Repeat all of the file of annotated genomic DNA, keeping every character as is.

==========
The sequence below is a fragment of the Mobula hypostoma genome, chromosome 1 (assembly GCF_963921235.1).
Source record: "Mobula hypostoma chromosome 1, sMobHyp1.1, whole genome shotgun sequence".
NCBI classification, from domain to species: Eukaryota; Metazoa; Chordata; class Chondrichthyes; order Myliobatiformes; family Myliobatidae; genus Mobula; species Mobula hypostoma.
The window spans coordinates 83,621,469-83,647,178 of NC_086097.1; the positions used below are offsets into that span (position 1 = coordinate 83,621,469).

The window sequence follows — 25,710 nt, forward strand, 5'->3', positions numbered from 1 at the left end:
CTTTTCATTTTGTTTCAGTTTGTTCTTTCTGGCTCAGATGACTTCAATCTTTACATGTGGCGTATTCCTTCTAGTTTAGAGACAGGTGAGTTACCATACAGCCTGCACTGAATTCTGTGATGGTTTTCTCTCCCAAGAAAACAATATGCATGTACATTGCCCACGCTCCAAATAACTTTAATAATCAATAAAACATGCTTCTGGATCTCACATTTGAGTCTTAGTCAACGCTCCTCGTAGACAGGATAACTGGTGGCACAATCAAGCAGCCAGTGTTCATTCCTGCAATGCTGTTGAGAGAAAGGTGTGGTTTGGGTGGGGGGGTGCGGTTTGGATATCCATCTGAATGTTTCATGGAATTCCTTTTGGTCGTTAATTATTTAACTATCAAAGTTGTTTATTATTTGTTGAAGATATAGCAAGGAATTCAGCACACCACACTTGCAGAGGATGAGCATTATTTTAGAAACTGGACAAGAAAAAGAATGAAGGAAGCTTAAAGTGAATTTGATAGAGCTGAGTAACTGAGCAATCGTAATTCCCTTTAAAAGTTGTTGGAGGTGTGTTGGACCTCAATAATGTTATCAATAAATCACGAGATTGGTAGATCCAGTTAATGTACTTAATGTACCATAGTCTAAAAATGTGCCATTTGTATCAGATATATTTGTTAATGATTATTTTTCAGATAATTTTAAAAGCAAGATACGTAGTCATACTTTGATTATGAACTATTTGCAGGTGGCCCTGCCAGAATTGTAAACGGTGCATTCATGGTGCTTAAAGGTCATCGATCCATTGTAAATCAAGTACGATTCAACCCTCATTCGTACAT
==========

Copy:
The sequence below is a fragment of the Mobula hypostoma genome, chromosome 1 (assembly GCF_963921235.1).
Source record: "Mobula hypostoma chromosome 1, sMobHyp1.1, whole genome shotgun sequence".
NCBI classification, from domain to species: Eukaryota; Metazoa; Chordata; class Chondrichthyes; order Myliobatiformes; family Myliobatidae; genus Mobula; species Mobula hypostoma.
The window spans coordinates 83,621,469-83,647,178 of NC_086097.1; the positions used below are offsets into that span (position 1 = coordinate 83,621,469).

The window sequence follows — 25,710 nt, forward strand, 5'->3', positions numbered from 1 at the left end:
CTTTTCATTTTGTTTCAGTTTGTTCTTTCTGGCTCAGATGACTTCAATCTTTACATGTGGCGTATTCCTTCTAGTTTAGAGACAGGTGAGTTACCATACAGCCTGCACTGAATTCTGTGATGGTTTTCTCTCCCAAGAAAACAATATGCATGTACATTGCCCACGCTCCAAATAACTTTAATAATCAATAAAACATGCTTCTGGATCTCACATTTGAGTCTTAGTCAACGCTCCTCGTAGACAGGATAACTGGTGGCACAATCAAGCAGCCAGTGTTCATTCCTGCAATGCTGTTGAGAGAAAGGTGTGGTTTGGGTGGGGGGGTGCGGTTTGGATATCCATCTGAATGTTTCATGGAATTCCTTTTGGTCGTTAATTATTTAACTATCAAAGTTGTTTATTATTTGTTGAAGATATAGCAAGGAATTCAGCACACCACACTTGCAGAGGATGAGCATTATTTTAGAAACTGGACAAGAAAAAGAATGAAGGAAGCTTAAAGTGAATTTGATAGAGCTGAGTAACTGAGCAATCGTAATTCCCTTTAAAAGTTGTTGGAGGTGTGTTGGACCTCAATAATGTTATCAATAAATCACGAGATTGGTAGATCCAGTTAATGTACTTAATGTACCATAGTCTAAAAATGTGCCATTTGTATCAGATATATTTGTTAATGATTATTTTTCAGATAATTTTAAAAGCAAGATACGTAGTCATACTTTGATTATGAACTATTTGCAGGTGGCCCTGCCAGAATTGTAAACGGTGCATTCATGGTGCTTAAAGGTCATCGATCCATTGTAAATCAAGTACGATTCAACCCTCATTCGTACAT